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On Decluttering

·1087 words·6 mins·
Minimalism Simple Living
Joshua Blais
Joshua Blais

Decluttering is a meme in a society with so much abundance. The average American owns something like 300,000 things. What if we focused on owning that which is essential and purposeful?

I invite you to take a look at your life and evaluate it for that which really matter. That which does matter, go all in on. That which does not, begin to divest yourself of.

I saw that my own life was chaotic, because I was not prioritizing and strictly working toward an “essentialist” existence, focused on God and purpose.

So, I started to do some “house cleaning”.

It all began a couple months ago as I started to remove clothing that I no longer wear from my wardrobe, as well as excess electronics, office supplies, and various knick-knacks that take up space but don’t get much use. Little did I know how much mental space these things held.

The goal was to pair down that which I own to things that get use on a daily (worst case, monthly) basis.

I look around and still have a few things that are awaiting sale, but - I can confidently say now that everything I own I use regularly enough that it would be a hinderance to re-acquire it.

Let me make it clear: I do not believe in the idea that you should own nothing.

I am not what I would refer to as a “minimalist”, though many people would call me this.

I am utilitarian, or better yet - essentialist.

I believe that what you own should better your life and allow you everyday to do that which makes the world a better place. You should get use out of that which you own; stuff sitting around is not beneficial to your mission and serves only to weigh you down physically and mentally.

And, the ground rules I have set for myself are as follows:

I believe that what you own should perform utility and should be actually used.

What you own should be durable and suit your needs as a tool. Buy it for life is great advice if possible.

The things you own should not limit your freedom to move and experience this life as best as we can.

You don’t need to own one fork and cup, but if you own multiple, it should serve a purpose (ie: you have guests over that you can share meals with).

Take a mobile phone for example; I know I give the phone a lot of flack in my writing, but the truth is there is great utility in it - if you use it for the purpose of utility. Otherwise it is a massively distracting device that takes you away from your potential.

I began a massive overhaul in my photography/videography setup so that I can really create what I want to create. I upgraded, but I also sold off everything that I was no longer using; it is not cluttering up my studio - it is in a new home where people that actually care to use it will get use for it.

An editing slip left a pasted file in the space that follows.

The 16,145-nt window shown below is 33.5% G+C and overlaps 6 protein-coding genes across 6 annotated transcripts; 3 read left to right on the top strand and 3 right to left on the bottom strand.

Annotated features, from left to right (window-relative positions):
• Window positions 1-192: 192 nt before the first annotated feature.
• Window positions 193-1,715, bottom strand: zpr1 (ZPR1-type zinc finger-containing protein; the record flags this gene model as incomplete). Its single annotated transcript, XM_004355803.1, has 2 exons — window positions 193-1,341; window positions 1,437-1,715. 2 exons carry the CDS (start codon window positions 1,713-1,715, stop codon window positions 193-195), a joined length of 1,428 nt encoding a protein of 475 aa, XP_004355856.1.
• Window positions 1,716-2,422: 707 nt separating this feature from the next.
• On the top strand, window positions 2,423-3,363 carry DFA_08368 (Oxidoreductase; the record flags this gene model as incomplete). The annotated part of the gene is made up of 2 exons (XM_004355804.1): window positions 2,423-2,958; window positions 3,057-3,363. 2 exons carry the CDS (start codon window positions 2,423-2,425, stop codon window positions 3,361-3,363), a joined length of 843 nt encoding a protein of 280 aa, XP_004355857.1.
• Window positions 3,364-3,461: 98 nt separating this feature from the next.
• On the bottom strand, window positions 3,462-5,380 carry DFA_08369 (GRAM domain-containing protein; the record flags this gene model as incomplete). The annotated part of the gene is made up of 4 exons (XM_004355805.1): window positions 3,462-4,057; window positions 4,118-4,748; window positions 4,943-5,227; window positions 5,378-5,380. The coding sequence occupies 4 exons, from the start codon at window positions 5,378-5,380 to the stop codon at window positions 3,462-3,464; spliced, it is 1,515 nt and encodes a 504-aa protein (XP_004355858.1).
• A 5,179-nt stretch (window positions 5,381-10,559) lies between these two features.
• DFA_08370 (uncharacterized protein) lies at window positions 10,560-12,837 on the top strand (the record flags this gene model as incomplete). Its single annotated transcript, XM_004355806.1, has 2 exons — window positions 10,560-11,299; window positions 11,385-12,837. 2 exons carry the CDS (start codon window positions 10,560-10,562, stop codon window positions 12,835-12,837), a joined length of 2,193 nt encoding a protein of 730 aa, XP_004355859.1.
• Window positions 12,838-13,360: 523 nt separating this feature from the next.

I had multiple keyboards, one for travelling, another at home. I figured, what if I can use one for all of my use cases? So I sold the multiples and bought a board that ticks all of my need boxes - small, portable, and exactly what I need.

I used to own two cell phones, one for personal use, one for my business.

I sold both and bought one that has the ability to put multiple sim cards in it, reducing not only the physical load I have to carry but the mental load, too. It is a lot easier to bring one phone than two when leaving the house.

The act of decluttering your home is the act of decluttering your mind.

It is allowing that which really matters to take center stage and to take over your life, pushing you toward a place that you can see that which you are, not shrouded in distraction, but free of the material bondage that is completely endemic in the modern world.

Of this I am certain.

I can see myself finding more inner peace, less turmoil, and the ability to focus on what I really want to get done in this life. I see my path getting clearer as I reduce the things that I own that are taking up space - and only keeping the things that allow me to be massively creative and feel as if I am making an impact in this lifetime.

I think that the funniest thing is that when I was younger I thought I had to make a ton of money - I had to be making 100 grand a month to sustain myself! This is amusing to me, when I look at what I own - I really need nothing more. Sure “wants” arise, but most of the time, I ask myself ’why do you actually want that? How does it make your life better?’ and if the answer is that ’it does not make my life better, it is just your monkey brain talking’ then I eschew the purchase.

An example of this is that I have wanted to get an espresso machine for some time, but I also look at the clunkiness and inability to move it around unless we are settled in to a place (we want to be nomadic for the foreseeable future). Therefore, the purchase would burden our goal of travelling more and showing our daughter the world. We have yet to purchase a machine and get coffee from the shops around us. Will we ever buy one? Perhaps, but the equation of burden to betterment will have to be different.

One in, one out

When you do bring something into your roster, you should look to eliminate something that you don’t use anymore.

Get rid of one thing per day, and you will start to see what you really use. Are you keeping a thing around to serve a sentimental purpose? If so, maybe it would be better to let it go. If you are unable to do this, I understand fully. But, the things we own should not own us - they should not burden us, but rather help us.

Changing this outlook on items has personally made my life so much more peaceful and enjoyable - for in removing that which does not matter, it makes it far easier to see that which does.